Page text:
|Reference : Sleep and somatic complaints in university students|
|Scientific journals : Article|
|Social & behavioral sciences, psychology : Treatment & clinical psychology|
|Sleep and somatic complaints in university students|
|Schlarb, Angelika |
|Claßen, Merle |
|Hellmann, Sara |
|Vögele, Claus [University of Luxembourg > Faculty of Language and Literature, Humanities, Arts and Education (FLSHASE) > Integrative Research Unit: Social and Individual Development (INSIDE) >]|
|Gulewitsch, Marco |
|Journal of Pain Research|
|[en] sleep quality ; pain ; depression ; anxiety ; subjective measures|
|[en] Background: Sleep problems are common among university students. Poor sleep is associated
with impaired daily functioning, increased risk of psychiatric symptoms, and somatic complaints
such as pain. Previous results suggest that poor sleep exacerbates pain, which in turn negatively
affects sleep. The purpose of the present study was to determine prevalence rates, comorbidity,
and role of depression as a factor of moderating the relationship between sleep and physical
complaints in German university students.
Samples and methods: In total, 2443 German university students (65% women) completed a
web survey. Self-report measures included the Pittsburg Sleep Quality Index, three modules of the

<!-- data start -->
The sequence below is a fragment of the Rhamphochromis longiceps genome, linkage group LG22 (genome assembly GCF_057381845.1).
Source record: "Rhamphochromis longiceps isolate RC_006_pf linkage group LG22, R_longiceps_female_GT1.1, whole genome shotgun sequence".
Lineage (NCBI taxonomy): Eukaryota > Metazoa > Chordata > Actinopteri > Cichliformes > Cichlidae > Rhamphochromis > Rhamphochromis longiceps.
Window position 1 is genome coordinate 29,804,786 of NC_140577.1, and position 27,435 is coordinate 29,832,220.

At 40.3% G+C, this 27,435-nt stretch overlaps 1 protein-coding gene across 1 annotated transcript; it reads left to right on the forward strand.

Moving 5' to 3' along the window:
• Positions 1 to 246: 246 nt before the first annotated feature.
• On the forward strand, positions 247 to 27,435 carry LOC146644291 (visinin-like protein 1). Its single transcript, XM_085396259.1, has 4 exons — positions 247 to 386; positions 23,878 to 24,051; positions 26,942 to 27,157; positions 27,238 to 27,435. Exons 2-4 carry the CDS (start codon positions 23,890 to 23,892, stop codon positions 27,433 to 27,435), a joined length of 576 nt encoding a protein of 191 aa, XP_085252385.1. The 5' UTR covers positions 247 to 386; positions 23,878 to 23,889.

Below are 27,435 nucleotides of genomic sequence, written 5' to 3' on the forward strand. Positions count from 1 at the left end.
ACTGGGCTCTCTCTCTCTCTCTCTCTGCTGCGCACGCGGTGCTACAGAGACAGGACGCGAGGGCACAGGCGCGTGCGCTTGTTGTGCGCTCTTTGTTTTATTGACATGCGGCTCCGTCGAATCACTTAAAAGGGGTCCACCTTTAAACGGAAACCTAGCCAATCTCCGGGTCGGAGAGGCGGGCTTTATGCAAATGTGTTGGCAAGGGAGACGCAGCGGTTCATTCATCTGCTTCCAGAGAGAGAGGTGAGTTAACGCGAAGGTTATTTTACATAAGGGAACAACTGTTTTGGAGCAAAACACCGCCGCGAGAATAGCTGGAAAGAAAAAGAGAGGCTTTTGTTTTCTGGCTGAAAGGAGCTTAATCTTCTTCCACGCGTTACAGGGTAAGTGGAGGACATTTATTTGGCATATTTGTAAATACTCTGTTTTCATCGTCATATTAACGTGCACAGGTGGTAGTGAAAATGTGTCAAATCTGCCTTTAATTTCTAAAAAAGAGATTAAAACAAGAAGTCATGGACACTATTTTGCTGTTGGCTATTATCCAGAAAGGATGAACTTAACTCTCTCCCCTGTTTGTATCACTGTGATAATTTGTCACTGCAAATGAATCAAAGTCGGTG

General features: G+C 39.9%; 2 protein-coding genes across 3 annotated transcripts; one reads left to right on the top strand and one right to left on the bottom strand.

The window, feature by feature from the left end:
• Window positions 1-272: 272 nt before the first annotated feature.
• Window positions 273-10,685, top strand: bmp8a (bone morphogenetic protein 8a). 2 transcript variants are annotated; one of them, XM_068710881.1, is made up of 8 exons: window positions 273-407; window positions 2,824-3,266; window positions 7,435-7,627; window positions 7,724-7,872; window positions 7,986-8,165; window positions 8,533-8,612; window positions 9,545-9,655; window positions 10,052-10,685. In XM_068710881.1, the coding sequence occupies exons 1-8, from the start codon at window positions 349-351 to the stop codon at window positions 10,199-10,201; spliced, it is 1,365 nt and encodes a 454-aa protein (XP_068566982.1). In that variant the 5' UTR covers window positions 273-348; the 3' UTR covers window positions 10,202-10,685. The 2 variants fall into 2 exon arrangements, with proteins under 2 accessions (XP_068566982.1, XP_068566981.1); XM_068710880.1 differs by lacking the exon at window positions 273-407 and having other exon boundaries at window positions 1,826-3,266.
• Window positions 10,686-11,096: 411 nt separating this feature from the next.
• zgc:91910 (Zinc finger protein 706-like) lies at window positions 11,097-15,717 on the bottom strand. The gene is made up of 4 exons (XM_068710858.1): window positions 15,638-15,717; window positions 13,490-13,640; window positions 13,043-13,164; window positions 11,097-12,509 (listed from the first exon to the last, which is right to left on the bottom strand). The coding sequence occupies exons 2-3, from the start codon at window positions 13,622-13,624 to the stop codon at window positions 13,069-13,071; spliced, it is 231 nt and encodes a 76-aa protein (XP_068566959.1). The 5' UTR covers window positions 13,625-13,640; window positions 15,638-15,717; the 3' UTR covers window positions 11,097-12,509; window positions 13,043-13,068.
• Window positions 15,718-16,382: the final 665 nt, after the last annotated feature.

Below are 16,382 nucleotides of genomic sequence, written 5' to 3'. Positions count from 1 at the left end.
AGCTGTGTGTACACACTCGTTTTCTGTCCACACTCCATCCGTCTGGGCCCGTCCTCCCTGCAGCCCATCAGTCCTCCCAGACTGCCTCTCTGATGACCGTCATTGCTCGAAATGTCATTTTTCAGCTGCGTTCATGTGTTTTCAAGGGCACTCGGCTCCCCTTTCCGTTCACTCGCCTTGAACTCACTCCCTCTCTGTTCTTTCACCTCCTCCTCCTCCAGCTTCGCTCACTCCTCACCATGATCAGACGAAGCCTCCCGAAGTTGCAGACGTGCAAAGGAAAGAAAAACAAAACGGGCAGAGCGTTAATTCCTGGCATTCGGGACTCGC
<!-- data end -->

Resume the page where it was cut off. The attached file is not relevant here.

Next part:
Patient Health Questionnaire, and a questionnaire on the functional somatic syndromes (FSSs).
Results: More than one-third (36.9%) reported poor sleep as assessed by the Pittsburgh Sleep
Quality Index. Somatoform syndrome was identified in 23.5%, and the prevalence of any FSS
was 12.8%. Self-reported sleep quality, sleep onset latency, sleep disturbances, use of sleep
medications, and daytime dysfunctioning were significant predictors of somatoform syndrome,
whereas sleep efficiency and sleep duration influenced somatic complaints indirectly. Moderate
correlations were found between stress, anxiety, somatoform syndrome, depression, and overall
sleep quality. The effect of somatic complaints on sleep quality was associated with the severity
of depression. Anxiety shows direct effects on somatization and depression but only indirect associations with sleep quality.
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